Step inside singer and songwriter Ellie Goulding’s house, newly on the market for a cool £5.95 million. The five bedroom house is situated on a charming cobbled mews off London’s Marylebone High Street.
The stunning property’s designed by leading architects Stiff + Trevillion. It features a characterful mezzanine floor, lightwells, high ceilings and parquet flooring throughout.
The agents say ‘Ellie Goulding has owned the house on Oldbury Place for a good number of years’.
The architect designed newly refurbished 2,961 sq.ft property boasts five bedrooms, multiple en-suite bathrooms and open-plan living spaces to maximise the social aspect of living here. It also features a series of dramatic tall windows to the ground floor, to open up the space.
The architect designed house has a unique and modern design, which skilfully maximises space and light with well-placed windows throughout. The glass staircase, seen in the formal living space, is another feat in design to allow light to transcend to the rooms below.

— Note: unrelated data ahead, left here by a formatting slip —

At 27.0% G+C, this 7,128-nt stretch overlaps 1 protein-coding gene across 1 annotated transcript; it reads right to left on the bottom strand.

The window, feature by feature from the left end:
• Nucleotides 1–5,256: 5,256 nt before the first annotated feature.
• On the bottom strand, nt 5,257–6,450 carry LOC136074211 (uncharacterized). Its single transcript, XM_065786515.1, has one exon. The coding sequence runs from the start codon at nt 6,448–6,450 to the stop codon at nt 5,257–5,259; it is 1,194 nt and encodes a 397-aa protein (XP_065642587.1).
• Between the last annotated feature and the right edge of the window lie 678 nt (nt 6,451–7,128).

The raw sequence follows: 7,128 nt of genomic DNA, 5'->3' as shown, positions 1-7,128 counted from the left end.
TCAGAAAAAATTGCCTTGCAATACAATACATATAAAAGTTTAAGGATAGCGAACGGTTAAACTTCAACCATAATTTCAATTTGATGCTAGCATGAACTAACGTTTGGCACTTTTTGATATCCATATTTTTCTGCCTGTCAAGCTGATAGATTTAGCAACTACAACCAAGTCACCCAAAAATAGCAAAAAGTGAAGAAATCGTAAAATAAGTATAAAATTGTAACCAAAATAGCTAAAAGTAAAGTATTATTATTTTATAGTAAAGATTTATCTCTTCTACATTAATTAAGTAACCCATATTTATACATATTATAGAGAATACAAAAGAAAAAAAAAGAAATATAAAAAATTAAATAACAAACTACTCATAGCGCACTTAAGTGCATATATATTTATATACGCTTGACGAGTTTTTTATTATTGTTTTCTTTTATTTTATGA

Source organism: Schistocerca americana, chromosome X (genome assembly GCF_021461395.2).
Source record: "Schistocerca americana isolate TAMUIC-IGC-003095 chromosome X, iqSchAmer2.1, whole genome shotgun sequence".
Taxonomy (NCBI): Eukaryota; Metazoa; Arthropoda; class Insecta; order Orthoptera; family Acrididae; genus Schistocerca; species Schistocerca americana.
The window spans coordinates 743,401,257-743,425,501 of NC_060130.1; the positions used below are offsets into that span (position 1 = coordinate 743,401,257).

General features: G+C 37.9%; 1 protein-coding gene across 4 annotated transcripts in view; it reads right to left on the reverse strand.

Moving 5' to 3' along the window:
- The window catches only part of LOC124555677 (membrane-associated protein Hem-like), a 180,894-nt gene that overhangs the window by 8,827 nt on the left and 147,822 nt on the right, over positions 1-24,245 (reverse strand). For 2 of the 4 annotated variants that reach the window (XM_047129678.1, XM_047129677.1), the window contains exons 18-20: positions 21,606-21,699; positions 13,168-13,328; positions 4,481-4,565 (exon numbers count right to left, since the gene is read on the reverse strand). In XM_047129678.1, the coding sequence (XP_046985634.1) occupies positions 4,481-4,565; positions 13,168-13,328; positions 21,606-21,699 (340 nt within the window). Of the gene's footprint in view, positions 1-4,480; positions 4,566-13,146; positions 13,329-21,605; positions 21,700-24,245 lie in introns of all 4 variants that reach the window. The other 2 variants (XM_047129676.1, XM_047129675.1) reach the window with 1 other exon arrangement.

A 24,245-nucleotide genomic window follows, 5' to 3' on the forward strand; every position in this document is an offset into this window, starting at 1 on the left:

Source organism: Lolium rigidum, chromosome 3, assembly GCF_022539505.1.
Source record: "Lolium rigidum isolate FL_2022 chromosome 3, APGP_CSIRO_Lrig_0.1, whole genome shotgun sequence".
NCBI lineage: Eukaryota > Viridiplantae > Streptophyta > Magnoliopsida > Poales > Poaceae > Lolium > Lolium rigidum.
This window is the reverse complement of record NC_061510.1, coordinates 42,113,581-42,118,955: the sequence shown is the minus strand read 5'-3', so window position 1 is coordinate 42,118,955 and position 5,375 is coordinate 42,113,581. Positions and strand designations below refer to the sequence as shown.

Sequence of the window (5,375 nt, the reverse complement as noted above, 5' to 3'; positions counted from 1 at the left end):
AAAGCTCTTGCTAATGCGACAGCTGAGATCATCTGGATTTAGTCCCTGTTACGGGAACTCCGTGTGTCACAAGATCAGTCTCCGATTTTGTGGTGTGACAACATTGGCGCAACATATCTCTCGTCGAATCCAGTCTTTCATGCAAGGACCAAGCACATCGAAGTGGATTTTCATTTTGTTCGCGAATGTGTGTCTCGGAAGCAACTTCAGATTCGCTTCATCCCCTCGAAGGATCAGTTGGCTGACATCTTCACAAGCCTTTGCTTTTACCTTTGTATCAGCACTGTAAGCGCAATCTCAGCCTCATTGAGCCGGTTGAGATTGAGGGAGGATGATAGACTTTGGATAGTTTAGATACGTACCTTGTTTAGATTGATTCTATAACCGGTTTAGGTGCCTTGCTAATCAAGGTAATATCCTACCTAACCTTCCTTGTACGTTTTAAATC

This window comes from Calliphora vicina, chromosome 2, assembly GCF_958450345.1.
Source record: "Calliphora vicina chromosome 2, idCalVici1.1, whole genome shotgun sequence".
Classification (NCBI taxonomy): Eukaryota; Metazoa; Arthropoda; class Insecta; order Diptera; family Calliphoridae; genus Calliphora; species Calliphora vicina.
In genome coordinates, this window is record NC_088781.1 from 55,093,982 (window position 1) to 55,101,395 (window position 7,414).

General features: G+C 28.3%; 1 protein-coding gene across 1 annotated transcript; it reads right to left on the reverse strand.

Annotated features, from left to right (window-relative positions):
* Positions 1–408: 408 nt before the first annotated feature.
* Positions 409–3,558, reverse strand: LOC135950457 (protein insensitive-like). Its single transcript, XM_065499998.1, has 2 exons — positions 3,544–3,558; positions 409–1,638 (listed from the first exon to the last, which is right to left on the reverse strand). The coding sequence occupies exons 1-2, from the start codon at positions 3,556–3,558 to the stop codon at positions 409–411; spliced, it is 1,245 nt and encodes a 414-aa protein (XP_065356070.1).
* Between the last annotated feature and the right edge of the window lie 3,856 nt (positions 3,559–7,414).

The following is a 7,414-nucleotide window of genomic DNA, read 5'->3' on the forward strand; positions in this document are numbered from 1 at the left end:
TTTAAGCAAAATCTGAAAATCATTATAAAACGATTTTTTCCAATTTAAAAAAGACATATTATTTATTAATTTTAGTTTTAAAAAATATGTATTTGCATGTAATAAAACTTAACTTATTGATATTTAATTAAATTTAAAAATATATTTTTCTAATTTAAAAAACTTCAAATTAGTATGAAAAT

The lower ground floor provides the home’s contemporary kitchen. The state-of-the-art kitchen’s a vision in brooding dark colour choices with woodgrain worktops and integrated Gaggenau appliances. The room benefits from a lightwell, ensuring the low level space is flooded with natural light.
Open-plan dining room
Adjacent to the kitchen is an open-plan dining area. The eight-seat dining room table and casual living room area is ideal for entertaining. The double height room allows an abundance of light through generous windows, which span the lower ground and ground floor.
This is the fourth guest suite which occupies the entire second floor of the home. The room has an abundance of characterful eaves and double aspect windows – again used to enhance the element of natural light.
The luxury bathroom is hotel-worthy, with it’s clean marble lines and chic decor choices. The design no doubt affords incredible acoustics throughout.
The house is listed with agents Aston Chase, with an asking price of £5.95 million.
Does this house hit a cord with you? We wouldn’t mind calling it home.